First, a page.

When he was homeless, Falafel had promised himself that if he ever made enough money he would return to Israel. “I wanted to get back and feel some love and warmth and affection and some closeness,” he told me. He yearned to be married. But ever since his arrival in Buffalo he had been shy with girls, and while he was living on the street relationships were no easier. For several years, he rented a place in central Tel Aviv, and in 2001 he got in touch with a girl he had known in middle school. But things didn’t work out. Relocating the warmth was not so easy.

Falafel took to spending fifteen hours a day online, playing backgammon, with the shades drawn, determined to master the game. Clothes and trash piled up. He ate and ate and gained weight. Sometimes he played at a dingy backgammon club nearby. “I saw Falafel there, this big fat guy with his baseball hat backward, playing this big, dark-skinned Israeli guy,” a friend says. “They were playing high stakes, a hundred dollars a point, and the room was packed with people. It was a gladiator fight, you know, just alive, in a place you would least expect it. Falafel, with his special looks — he just looks like an idiot, and everybody here was thinking that he’s just a rich American dumbass who is going to donate. And Falafel was teasing everybody. He told them that they are all idiots, and he is going to take all their money. And, the thing is, Falafel cleaned up the club. He just cleaned everybody up, and people were going insane, and the stakes got higher. He had everybody play against him. He said, ‘You can consult, because you’re so bad it doesn’t matter. I want to hear all the stupidity.’ And they would basically want to kill him, because he took their money, he took their pride, and he was really, really cocky.”

Every two years, the top backgammon players around the world vote to pick the best of their peers, for a roster called the Giants of Backgammon. In 2007, Falafel was No. 1. “At some point, he woke up and became the best player in the world,” Elliott Winslow, a top player, told me. The title is unscientific, and often debated, but no one could contest that Falafel had achieved greatness. “We can never know for certain who is the best player in a given year, but we can confidently eliminate 99.99 per cent,” Jake Jacobs, the roster’s auditor, says. “Falafel survived the cut.”

Falafel reacted to the news humbly, citing other players he thought were more deserving. “I didn’t end up making a living as a backgammon player by accident,” he said at the time. “I couldn’t function properly in the ‘normal’ world.”

Falafel is intensely loyal to the people who befriended him in Jurassic Park, and at the Borgata he decided to stay in Atlantic City for as long as The Bone could keep up his run — even if it meant delaying his trip to the backgammon tournament in San Antonio, which was about to begin. When I called Falafel to see if he was going to make it to Texas, the best he could say was “I rate it a favorite.” Backgammon is a highly probabilistic game, and Falafel’s world is rarely defined by certainties. I booked a ticket not knowing for sure that he would show.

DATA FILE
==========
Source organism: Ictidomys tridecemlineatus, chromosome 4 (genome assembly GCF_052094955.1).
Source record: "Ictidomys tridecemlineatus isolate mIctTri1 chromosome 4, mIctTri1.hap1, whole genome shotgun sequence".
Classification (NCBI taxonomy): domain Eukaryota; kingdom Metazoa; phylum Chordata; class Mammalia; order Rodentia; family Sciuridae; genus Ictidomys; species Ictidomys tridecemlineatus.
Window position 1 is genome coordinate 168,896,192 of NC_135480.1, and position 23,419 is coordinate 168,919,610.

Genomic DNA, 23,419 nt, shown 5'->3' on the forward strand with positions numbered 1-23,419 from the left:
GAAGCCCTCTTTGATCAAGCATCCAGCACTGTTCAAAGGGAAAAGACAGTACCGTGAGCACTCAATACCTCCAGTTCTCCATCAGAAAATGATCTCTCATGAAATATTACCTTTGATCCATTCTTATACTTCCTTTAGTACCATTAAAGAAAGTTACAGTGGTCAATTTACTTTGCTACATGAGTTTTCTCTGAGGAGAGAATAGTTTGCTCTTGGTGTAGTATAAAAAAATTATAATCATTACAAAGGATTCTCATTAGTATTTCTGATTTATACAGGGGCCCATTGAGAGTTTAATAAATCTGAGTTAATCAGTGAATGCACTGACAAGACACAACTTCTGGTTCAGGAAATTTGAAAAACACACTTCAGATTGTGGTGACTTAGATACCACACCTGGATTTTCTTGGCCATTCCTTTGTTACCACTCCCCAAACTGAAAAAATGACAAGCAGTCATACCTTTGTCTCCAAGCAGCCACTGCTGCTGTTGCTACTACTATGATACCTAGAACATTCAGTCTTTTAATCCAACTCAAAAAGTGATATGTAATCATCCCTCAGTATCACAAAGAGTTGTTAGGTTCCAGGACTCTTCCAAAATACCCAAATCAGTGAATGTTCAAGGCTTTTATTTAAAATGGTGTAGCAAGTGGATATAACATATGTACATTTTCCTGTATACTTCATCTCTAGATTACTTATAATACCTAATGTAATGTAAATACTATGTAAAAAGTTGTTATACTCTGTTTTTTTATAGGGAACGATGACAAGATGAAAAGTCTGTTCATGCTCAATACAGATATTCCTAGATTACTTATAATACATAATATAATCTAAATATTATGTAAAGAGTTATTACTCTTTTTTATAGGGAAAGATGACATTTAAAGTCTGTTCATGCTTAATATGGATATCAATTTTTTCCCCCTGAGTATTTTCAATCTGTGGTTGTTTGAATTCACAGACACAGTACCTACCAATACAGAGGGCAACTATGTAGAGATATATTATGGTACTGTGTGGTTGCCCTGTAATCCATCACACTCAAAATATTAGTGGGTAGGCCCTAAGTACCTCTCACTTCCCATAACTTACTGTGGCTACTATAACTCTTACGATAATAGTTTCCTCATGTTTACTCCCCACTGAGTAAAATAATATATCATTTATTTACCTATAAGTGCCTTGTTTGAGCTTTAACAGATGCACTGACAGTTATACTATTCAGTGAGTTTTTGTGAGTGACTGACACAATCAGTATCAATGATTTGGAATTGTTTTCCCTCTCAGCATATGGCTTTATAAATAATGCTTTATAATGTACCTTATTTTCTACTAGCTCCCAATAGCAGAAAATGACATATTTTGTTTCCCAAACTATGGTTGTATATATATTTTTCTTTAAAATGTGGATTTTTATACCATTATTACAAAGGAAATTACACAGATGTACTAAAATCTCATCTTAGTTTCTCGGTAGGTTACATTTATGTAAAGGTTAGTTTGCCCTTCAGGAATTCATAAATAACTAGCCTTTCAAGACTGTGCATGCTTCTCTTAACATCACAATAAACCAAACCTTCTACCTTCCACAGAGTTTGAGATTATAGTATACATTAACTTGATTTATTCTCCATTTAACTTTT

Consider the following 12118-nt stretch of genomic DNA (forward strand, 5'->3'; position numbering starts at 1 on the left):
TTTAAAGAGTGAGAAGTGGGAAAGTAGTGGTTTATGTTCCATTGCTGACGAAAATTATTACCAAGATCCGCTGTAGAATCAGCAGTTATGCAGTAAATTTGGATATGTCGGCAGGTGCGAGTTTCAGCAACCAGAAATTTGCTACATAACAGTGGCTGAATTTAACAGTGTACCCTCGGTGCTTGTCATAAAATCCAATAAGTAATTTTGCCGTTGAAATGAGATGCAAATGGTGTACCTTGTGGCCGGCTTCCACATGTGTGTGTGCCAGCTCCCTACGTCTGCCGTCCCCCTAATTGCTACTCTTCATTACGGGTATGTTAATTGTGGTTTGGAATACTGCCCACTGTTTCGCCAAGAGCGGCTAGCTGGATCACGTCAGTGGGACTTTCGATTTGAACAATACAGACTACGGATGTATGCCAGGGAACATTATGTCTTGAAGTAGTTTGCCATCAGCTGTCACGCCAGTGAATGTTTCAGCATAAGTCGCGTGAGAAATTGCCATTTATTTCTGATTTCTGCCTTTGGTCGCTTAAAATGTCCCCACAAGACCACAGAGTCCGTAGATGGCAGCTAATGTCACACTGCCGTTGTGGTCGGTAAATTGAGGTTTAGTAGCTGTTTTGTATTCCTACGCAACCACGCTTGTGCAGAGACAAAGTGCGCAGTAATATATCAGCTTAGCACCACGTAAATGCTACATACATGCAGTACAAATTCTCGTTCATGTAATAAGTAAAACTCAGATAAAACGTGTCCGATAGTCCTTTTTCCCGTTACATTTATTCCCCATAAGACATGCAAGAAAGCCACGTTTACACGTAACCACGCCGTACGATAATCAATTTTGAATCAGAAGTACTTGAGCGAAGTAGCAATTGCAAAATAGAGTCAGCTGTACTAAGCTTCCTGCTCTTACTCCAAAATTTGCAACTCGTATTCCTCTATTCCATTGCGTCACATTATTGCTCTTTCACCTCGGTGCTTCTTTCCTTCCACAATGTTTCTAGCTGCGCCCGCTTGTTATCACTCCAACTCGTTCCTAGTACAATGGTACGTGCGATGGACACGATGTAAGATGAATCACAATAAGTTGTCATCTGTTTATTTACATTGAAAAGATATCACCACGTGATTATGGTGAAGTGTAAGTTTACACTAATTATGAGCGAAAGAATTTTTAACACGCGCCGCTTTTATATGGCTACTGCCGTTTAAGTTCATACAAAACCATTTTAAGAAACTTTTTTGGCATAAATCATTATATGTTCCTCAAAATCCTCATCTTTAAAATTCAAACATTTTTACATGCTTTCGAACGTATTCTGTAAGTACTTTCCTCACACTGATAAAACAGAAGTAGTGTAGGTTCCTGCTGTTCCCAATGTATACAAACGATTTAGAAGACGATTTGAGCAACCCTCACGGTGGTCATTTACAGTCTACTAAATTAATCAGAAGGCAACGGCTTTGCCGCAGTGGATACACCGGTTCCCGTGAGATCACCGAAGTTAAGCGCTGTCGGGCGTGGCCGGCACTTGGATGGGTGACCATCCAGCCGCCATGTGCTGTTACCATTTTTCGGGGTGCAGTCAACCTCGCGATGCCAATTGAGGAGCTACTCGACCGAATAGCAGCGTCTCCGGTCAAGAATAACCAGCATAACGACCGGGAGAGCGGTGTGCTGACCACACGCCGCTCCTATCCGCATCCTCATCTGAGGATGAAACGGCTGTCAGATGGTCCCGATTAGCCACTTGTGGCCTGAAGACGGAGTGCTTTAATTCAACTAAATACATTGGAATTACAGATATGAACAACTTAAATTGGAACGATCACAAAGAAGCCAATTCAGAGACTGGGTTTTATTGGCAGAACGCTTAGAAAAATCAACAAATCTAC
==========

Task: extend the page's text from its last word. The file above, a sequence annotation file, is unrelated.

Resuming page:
The tournament was held in the Menger Hotel, a dusty old building just opposite the Alamo. When I arrived, after 11 P.M. on the first day of play, Falafel had not yet turned up. In a small conference room, a couple of dozen people were milling about, and a few matches were still under way. One was between a Bulgarian man from South Carolina, Petko Kostadinov, and Ed O’Laughlin, an older player from Virginia. Kostadinov — compact, with neatly parted graying hair — was intently focussed on the board. O’Laughlin, a wiry man, was dressed all in black, and his legs were folded up in his chair like crushed origami. He moved his checkers in abrupt jabs, then touched the pieces as if to confirm their solidity.

In the past half century, backgammon tournaments — like backgammon itself — have undergone a profound transformation. The game, which has been around in some form since the time of the Pharaohs, is most popular in the Near East, and in the nineteen-twenties it became a popular club game in the West. In the sixties, the game acquired a certain glamour. Lucille Ball played, and so did Paul Newman. The world championships were black-tie — though many competitors were mediocre, a condition that soon attracted the attention of genuine gamblers, who set out to unlock the game’s money-making potential. Backgammon is far more mathematical than chess, but, while chess has a literature that dates back centuries, backgammon had no real theory until the nineteen-seventies, when gamblers at New York’s Mayfair Club began to take the game apart systematically. Chess players can visualize what the board might look like twenty moves ahead, but in backgammon the dice offer twenty-one random possibilities at each turn. The game must be encountered frame by frame. The players at the Mayfair drew up tables: If one checker is twelve slots from another, there are three ways to attack, and an eight-per-cent chance of doing so successfully. They rolled out positions, playing every permutation to identify the best move. Rollouts could take hundreds of hours. Players attempted to calculate, at each position, their game “equity” — the more the better. By shaving off any trace of error, they could hedge against the chaos of the dice. To the uninitiated, they undoubtedly seemed astoundingly lucky. The Mayfair denizens won a lot of money, until their skill became too conspicuous.